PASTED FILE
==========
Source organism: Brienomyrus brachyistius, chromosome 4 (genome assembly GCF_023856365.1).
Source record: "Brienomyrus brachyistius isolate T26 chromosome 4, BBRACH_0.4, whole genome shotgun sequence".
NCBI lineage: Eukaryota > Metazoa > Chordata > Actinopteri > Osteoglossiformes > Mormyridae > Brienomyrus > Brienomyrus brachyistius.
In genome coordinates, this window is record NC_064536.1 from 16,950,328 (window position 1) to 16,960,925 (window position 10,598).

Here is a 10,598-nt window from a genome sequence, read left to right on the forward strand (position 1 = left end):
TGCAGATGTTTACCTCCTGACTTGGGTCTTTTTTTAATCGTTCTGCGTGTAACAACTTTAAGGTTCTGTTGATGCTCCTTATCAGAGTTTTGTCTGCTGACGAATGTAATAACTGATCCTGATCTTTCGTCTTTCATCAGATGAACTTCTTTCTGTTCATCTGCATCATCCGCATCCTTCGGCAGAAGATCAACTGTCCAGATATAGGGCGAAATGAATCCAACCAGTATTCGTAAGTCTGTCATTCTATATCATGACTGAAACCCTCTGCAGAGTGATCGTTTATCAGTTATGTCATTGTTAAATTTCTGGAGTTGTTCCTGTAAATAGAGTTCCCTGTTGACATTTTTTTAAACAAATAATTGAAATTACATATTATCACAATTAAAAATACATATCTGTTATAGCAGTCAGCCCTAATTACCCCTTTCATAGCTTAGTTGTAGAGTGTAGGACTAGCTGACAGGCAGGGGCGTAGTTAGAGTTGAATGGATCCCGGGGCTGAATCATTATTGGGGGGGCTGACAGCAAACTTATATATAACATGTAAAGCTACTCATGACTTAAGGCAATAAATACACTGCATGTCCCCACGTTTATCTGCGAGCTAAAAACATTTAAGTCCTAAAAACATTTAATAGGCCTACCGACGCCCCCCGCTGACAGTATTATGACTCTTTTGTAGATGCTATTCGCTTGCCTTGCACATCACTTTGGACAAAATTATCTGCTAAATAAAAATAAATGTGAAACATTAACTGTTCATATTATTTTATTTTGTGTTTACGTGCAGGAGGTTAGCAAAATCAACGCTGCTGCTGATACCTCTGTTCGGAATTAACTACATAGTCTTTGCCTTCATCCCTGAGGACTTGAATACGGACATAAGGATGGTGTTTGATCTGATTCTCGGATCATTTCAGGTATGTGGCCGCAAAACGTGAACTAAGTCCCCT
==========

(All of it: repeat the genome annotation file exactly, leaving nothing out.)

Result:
Source organism: Brienomyrus brachyistius, chromosome 4 (genome assembly GCF_023856365.1).
Source record: "Brienomyrus brachyistius isolate T26 chromosome 4, BBRACH_0.4, whole genome shotgun sequence".
NCBI lineage: Eukaryota > Metazoa > Chordata > Actinopteri > Osteoglossiformes > Mormyridae > Brienomyrus > Brienomyrus brachyistius.
In genome coordinates, this window is record NC_064536.1 from 16,950,328 (window position 1) to 16,960,925 (window position 10,598).

Here is a 10,598-nt window from a genome sequence, read left to right on the forward strand (position 1 = left end):
TGCAGATGTTTACCTCCTGACTTGGGTCTTTTTTTAATCGTTCTGCGTGTAACAACTTTAAGGTTCTGTTGATGCTCCTTATCAGAGTTTTGTCTGCTGACGAATGTAATAACTGATCCTGATCTTTCGTCTTTCATCAGATGAACTTCTTTCTGTTCATCTGCATCATCCGCATCCTTCGGCAGAAGATCAACTGTCCAGATATAGGGCGAAATGAATCCAACCAGTATTCGTAAGTCTGTCATTCTATATCATGACTGAAACCCTCTGCAGAGTGATCGTTTATCAGTTATGTCATTGTTAAATTTCTGGAGTTGTTCCTGTAAATAGAGTTCCCTGTTGACATTTTTTTAAACAAATAATTGAAATTACATATTATCACAATTAAAAATACATATCTGTTATAGCAGTCAGCCCTAATTACCCCTTTCATAGCTTAGTTGTAGAGTGTAGGACTAGCTGACAGGCAGGGGCGTAGTTAGAGTTGAATGGATCCCGGGGCTGAATCATTATTGGGGGGGCTGACAGCAAACTTATATATAACATGTAAAGCTACTCATGACTTAAGGCAATAAATACACTGCATGTCCCCACGTTTATCTGCGAGCTAAAAACATTTAAGTCCTAAAAACATTTAATAGGCCTACCGACGCCCCCCGCTGACAGTATTATGACTCTTTTGTAGATGCTATTCGCTTGCCTTGCACATCACTTTGGACAAAATTATCTGCTAAATAAAAATAAATGTGAAACATTAACTGTTCATATTATTTTATTTTGTGTTTACGTGCAGGAGGTTAGCAAAATCAACGCTGCTGCTGATACCTCTGTTCGGAATTAACTACATAGTCTTTGCCTTCATCCCTGAGGACTTGAATACGGACATAAGGATGGTGTTTGATCTGATTCTCGGATCATTTCAGGTATGTGGCCGCAAAACGTGAACTAAGTCCCCT